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Standardization Secrets for Screen Printing

(June 2013) posted on Wed Jul 03, 2013

Stand back and see what you can do to organize your shop processes.


By Thomas Trimingham

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Establishing process practices
To make rapid headway in standardizing your screen-printing process, first establish clear process practices for each department and put these into an internal manual for each area. Divide the sections into Art, Screens, Setup, Printing, etc. This new manual will help to create an environment where the specific tasks can be isolated and improved in the future.

The next stage is to create printed tests to show the current level of detail and printing capacity for improving detail based on the results. The easiest thing is to first go through and test print a gradient selection on your main mesh types using a specific pattern that is the most common for your shop (Figure 1). You can then assess the current print quality that a typical halftone gradient possesses and make determinations on necessary adjustments to reach optimum print quality.

An important point here is that the tests suggested in this article are for garment screen printing using plastisol ink. A typical print with plastisol ink will maintain the highest quality with the lowest level of printing pressure that releases the ink from the screen stencil onto the garment. In a water-based or solvent-based print, the pressure may need to be considered differently, depending upon the finished product. For water-based inks, more pressure may be necessary to ensure proper penetration into the fibers of the garment.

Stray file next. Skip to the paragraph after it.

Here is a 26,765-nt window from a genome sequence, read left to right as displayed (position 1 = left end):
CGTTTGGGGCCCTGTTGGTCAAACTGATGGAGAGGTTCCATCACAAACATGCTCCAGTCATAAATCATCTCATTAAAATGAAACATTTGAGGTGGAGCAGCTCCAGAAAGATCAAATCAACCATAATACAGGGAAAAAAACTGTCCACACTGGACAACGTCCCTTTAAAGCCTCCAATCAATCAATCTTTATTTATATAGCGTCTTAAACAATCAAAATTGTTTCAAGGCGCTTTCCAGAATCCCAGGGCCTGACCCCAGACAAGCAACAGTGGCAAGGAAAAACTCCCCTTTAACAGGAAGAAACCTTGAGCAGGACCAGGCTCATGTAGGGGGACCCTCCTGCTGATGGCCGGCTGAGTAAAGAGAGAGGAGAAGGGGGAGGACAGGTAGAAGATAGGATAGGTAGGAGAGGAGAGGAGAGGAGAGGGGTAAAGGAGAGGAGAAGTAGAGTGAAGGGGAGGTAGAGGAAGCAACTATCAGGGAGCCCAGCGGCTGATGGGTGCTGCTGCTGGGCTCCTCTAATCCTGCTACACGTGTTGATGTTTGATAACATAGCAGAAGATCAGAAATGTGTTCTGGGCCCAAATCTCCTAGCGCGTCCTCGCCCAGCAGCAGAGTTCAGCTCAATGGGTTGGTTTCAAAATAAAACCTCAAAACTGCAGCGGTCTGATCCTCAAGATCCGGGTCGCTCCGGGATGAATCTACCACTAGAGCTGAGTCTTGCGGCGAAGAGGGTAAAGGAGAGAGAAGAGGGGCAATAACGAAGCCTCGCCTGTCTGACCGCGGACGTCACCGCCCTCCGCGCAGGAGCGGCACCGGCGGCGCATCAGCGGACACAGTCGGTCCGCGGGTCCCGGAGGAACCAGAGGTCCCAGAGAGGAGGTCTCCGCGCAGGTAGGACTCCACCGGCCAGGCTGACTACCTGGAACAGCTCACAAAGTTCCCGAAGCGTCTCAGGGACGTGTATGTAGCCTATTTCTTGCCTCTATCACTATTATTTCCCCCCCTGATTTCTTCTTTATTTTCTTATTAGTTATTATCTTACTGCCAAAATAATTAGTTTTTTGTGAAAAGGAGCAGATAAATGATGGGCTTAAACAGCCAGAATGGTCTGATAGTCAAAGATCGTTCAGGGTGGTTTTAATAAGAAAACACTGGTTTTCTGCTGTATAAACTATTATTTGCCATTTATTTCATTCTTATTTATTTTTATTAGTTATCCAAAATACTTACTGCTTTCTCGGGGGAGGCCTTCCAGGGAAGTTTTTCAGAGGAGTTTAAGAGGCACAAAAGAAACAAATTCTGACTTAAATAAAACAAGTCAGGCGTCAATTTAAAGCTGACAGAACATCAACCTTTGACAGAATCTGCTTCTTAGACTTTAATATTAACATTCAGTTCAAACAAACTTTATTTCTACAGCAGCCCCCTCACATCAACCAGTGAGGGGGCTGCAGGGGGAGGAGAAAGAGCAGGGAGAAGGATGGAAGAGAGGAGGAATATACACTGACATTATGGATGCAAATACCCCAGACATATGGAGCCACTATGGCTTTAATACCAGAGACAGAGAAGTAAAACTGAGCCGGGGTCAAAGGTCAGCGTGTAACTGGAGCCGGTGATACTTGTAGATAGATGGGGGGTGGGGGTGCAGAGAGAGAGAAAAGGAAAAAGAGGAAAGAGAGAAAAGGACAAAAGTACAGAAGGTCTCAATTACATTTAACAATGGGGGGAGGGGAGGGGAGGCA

Once the basic dot-gradient print is done, then adjustments can be made to create optimal printing pressure. Depending on the visible results in the printed piece, adjustments may need to be made to the pressure, angle of the squeegee, ink viscosity, screen tension, and press, screen, or squeegee level. A very common result is to see tonal compression in the printed result of a halftone gradient (Figure 2). Tonal compression happens when the small dots that are created through a stencil halftone start to bleed together due to excessive printing pressure. The appearance of the printed gradient becomes overly dark and the 100-70% halftones blend together and look solid.

If a screen-printing shop is relatively new, it can be very helpful to have an experienced printer or industry veteran to help troubleshoot the process and quickly decide what variables should be adjusted to achieve the ideal print result.


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